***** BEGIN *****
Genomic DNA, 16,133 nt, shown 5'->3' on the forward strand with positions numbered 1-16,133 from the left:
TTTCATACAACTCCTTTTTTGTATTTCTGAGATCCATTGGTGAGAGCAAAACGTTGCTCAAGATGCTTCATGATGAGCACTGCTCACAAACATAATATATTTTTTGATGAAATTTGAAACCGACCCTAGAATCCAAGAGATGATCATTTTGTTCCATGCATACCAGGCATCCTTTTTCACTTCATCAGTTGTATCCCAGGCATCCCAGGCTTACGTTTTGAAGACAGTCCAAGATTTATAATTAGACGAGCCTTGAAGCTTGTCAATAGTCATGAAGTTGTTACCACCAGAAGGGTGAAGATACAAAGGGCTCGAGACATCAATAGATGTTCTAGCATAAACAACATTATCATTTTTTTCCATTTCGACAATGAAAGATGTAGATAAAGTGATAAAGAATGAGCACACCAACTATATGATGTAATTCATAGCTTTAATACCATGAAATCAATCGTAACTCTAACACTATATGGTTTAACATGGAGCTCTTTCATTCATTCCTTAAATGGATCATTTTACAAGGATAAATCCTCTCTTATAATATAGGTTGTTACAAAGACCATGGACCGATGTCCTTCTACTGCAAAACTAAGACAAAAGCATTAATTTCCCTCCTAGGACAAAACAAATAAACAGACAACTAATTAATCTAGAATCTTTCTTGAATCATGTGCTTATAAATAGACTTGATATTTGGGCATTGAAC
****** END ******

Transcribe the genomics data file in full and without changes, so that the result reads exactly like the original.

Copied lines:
Genomic DNA, 16,133 nt, shown 5'->3' on the forward strand with positions numbered 1-16,133 from the left:
TTTCATACAACTCCTTTTTTGTATTTCTGAGATCCATTGGTGAGAGCAAAACGTTGCTCAAGATGCTTCATGATGAGCACTGCTCACAAACATAATATATTTTTTGATGAAATTTGAAACCGACCCTAGAATCCAAGAGATGATCATTTTGTTCCATGCATACCAGGCATCCTTTTTCACTTCATCAGTTGTATCCCAGGCATCCCAGGCTTACGTTTTGAAGACAGTCCAAGATTTATAATTAGACGAGCCTTGAAGCTTGTCAATAGTCATGAAGTTGTTACCACCAGAAGGGTGAAGATACAAAGGGCTCGAGACATCAATAGATGTTCTAGCATAAACAACATTATCATTTTTTTCCATTTCGACAATGAAAGATGTAGATAAAGTGATAAAGAATGAGCACACCAACTATATGATGTAATTCATAGCTTTAATACCATGAAATCAATCGTAACTCTAACACTATATGGTTTAACATGGAGCTCTTTCATTCATTCCTTAAATGGATCATTTTACAAGGATAAATCCTCTCTTATAATATAGGTTGTTACAAAGACCATGGACCGATGTCCTTCTACTGCAAAACTAAGACAAAAGCATTAATTTCCCTCCTAGGACAAAACAAATAAACAGACAACTAATTAATCTAGAATCTTTCTTGAATCATGTGCTTATAAATAGACTTGATATTTGGGCATTGAAC